Paper #46. A Profession of Effects for the Age of AI: Competitive Strategy and Russian Examples

  • Thomas A. Drohan, Ph.D., Brig Gen USAF ret.
  • Cyber, Leadership, Strategy
  • No Comments

If democracies are to compete with savvy authoritarians, we need to up our game in the artificial intelligence (AI) information environment (IE), where out-thought is outfought. Beyond a profession of arms with all-domain military strategy, we need a profession that integrates all effects. Such a profession of effects begins with strategy. Competitive Strategy In an…

Note #24. Close the Strategy Gap with AI-assisted Combined Effects.

  • Thomas A. Drohan, Ph.D., Brig Gen USAF ret.
  • Cyber, Strategy
  • No Comments

The Authoritarian Threat Democracies do not recognize the all-domain, all-effects warfare that authoritarians wage unless there is direct state-sponsored violence. Instead, we wage “when-deterrence-fails” lethal warfare. Authoritarians exploit the blindspot with informatized operations that seize territory, disrupt adversary control, centralize control, keep opponents divided, and set the terms for peace. The strategy is competitive, effective…

Note #23. Net Assessment and JADC2: A Step Toward All-Effects Warfare?

  • Thomas A. Drohan, Ph.D., Brig Gen USAF ret.
  • Asia-Pacific, Cyber, Eurasia, Strategy
  • No Comments

Net Assessment The purpose of net assessment is to gain an asymmetric advantage over competitors. US goals generally seek technological superiority. The US Office of Net Assessment, in a rare run of leadership continuity (Andy Marshall, 1973-2015), analyzed strategic competitions and recommended offsets against adversary strengths. Some offsets threatened the mutual vulnerability of Mutual Assured…

Paper #45. AI-assisted Psychological Strategies: Human-directed Critical Thinking to Disarm Theocratic Strategy

  • Thomas A. Drohan, Ph.D., Brig Gen USAF ret.
  • Cyber, Leadership, Middle East & North Africa, Security, Strategy
  • No Comments

This article completes our series on AI-assisted strategy, but with a stronger emphasis on combined effects. I use the language of combined effects strategy. Combined effects strategy is a broader alternative to the prevailing paradigm of combined arms that dominates failed US security strategy. Unlike papers #42 and #43 that focused on either cooperative or…

Paper #43. AI-assisted Confrontational-Physical Strategies: Human-directed Savant X Seeker

  • Thomas A. Drohan, Ph.D., Brig Gen USAF ret.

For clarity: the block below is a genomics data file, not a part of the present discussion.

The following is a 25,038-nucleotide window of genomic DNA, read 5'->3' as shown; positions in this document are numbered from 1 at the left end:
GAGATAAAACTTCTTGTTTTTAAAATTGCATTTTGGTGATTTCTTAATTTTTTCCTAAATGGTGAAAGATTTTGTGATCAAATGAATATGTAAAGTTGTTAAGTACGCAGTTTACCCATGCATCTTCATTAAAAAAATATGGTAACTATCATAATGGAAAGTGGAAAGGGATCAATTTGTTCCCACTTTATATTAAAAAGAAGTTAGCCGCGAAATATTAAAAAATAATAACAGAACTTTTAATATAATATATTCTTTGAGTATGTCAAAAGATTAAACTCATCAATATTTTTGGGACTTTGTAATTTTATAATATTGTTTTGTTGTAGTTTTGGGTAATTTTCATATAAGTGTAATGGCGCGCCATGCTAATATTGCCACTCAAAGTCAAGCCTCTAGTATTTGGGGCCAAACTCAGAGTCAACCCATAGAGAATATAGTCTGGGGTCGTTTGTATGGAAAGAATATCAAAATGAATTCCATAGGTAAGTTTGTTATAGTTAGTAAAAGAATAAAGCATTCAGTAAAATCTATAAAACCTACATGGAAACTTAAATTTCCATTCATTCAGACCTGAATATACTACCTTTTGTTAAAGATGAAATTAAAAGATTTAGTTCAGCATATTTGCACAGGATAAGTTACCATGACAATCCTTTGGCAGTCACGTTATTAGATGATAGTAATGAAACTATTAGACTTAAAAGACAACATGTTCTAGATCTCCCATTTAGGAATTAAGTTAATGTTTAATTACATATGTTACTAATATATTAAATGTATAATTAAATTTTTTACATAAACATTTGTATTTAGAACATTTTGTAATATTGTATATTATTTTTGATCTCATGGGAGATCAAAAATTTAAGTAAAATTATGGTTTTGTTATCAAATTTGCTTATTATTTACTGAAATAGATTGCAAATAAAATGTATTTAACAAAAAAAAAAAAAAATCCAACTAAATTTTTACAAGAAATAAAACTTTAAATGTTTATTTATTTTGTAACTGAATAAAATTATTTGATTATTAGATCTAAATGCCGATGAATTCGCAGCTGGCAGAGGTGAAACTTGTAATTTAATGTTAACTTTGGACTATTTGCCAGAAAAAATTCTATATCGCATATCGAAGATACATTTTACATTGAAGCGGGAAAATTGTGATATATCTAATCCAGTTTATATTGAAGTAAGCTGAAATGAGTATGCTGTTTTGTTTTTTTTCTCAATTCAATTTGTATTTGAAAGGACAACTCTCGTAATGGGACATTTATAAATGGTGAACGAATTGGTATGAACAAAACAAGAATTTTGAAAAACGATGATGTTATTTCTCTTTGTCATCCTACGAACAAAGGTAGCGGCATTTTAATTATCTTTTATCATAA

• Commercial, Cyber, Leadership, Security, Strategy
  • No Comments

Continuing our march through the eight basic combinations of strategy introduced in Paper #39 (The Strategy Cuboid), we focus on confrontational-physical competitions (preventive and causative). We‘ll use Savant X Seeker’s hyper-dimensional relationship analysis as a research assistant.  The text corpus continues to expand as I add more curated reports and articles. The sample, however, is…

Paper #42. AI-assisted Cooperative-Physical Strategies: Human-directed Insights from Savant X Seeker

  • Thomas A. Drohan, Ph.D., Brig Gen USAF ret.
  • Commercial, Cyber, Security, Strategy
  • No Comments

The Strategy Cuboid introduced in Paper #39 offers eight basic combinations of strategy in three dimensions: cooperative-confrontational; psychological-physical; and preventive-causative. We focus here on the two combinations that are cooperative-physical (preventive-causative), such as defense and economic infrastructure. As an exploration of competitive strategies, we’ll use the Savant X Seeker hyper-dimensional relationship analysis platform introduced in…

Paper #41. Concepts of Influence: Critical to Strategy and Human Control of Artificial Intelligence

  • Thomas A. Drohan, Ph.D., Brig Gen USAF ret.
  • Cyber, Leadership, Strategy
  • No Comments

Strategy for dynamic end-states must be multi-dimensional to be competitive in the information environment (ICSL Note #22). If operations are not informing and influencing, they become existential rather than instrumental. They justify themselves, which makes for poor strategy. Yet strategy is the competition that matters most for relevant operations. As we consider the three basic…